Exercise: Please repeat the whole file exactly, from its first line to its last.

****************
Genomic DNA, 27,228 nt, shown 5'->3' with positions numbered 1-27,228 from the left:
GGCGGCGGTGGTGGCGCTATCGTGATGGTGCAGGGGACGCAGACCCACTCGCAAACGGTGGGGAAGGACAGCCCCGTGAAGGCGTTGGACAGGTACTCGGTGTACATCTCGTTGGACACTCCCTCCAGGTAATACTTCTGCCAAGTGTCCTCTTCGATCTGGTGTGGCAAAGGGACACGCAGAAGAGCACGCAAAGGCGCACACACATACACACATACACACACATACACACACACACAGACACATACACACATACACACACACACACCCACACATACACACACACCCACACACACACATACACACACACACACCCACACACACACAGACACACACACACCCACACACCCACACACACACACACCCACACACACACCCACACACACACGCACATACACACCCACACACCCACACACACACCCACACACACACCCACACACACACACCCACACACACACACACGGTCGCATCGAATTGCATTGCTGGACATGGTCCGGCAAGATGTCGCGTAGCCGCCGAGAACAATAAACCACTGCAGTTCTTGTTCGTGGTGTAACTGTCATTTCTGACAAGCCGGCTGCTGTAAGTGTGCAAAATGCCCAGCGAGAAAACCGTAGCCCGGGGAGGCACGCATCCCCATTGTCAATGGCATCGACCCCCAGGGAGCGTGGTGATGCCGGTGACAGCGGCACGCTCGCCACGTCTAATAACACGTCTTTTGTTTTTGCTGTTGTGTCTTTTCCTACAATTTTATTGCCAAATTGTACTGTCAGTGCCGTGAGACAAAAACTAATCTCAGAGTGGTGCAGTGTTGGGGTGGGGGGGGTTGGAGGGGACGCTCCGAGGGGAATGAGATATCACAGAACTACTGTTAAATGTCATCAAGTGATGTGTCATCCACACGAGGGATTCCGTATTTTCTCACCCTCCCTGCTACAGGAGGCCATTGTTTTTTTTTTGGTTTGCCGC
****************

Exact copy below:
Genomic DNA, 27,228 nt, shown 5'->3' with positions numbered 1-27,228 from the left:
GGCGGCGGTGGTGGCGCTATCGTGATGGTGCAGGGGACGCAGACCCACTCGCAAACGGTGGGGAAGGACAGCCCCGTGAAGGCGTTGGACAGGTACTCGGTGTACATCTCGTTGGACACTCCCTCCAGGTAATACTTCTGCCAAGTGTCCTCTTCGATCTGGTGTGGCAAAGGGACACGCAGAAGAGCACGCAAAGGCGCACACACATACACACATACACACACATACACACACACACAGACACATACACACATACACACACACACACCCACACATACACACACACCCACACACACACATACACACACACACACCCACACACACACAGACACACACACACCCACACACCCACACACACACACACCCACACACACACCCACACACACACGCACATACACACCCACACACCCACACACACACCCACACACACACCCACACACACACACCCACACACACACACACGGTCGCATCGAATTGCATTGCTGGACATGGTCCGGCAAGATGTCGCGTAGCCGCCGAGAACAATAAACCACTGCAGTTCTTGTTCGTGGTGTAACTGTCATTTCTGACAAGCCGGCTGCTGTAAGTGTGCAAAATGCCCAGCGAGAAAACCGTAGCCCGGGGAGGCACGCATCCCCATTGTCAATGGCATCGACCCCCAGGGAGCGTGGTGATGCCGGTGACAGCGGCACGCTCGCCACGTCTAATAACACGTCTTTTGTTTTTGCTGTTGTGTCTTTTCCTACAATTTTATTGCCAAATTGTACTGTCAGTGCCGTGAGACAAAAACTAATCTCAGAGTGGTGCAGTGTTGGGGTGGGGGGGGTTGGAGGGGACGCTCCGAGGGGAATGAGATATCACAGAACTACTGTTAAATGTCATCAAGTGATGTGTCATCCACACGAGGGATTCCGTATTTTCTCACCCTCCCTGCTACAGGAGGCCATTGTTTTTTTTTTGGTTTGCCGC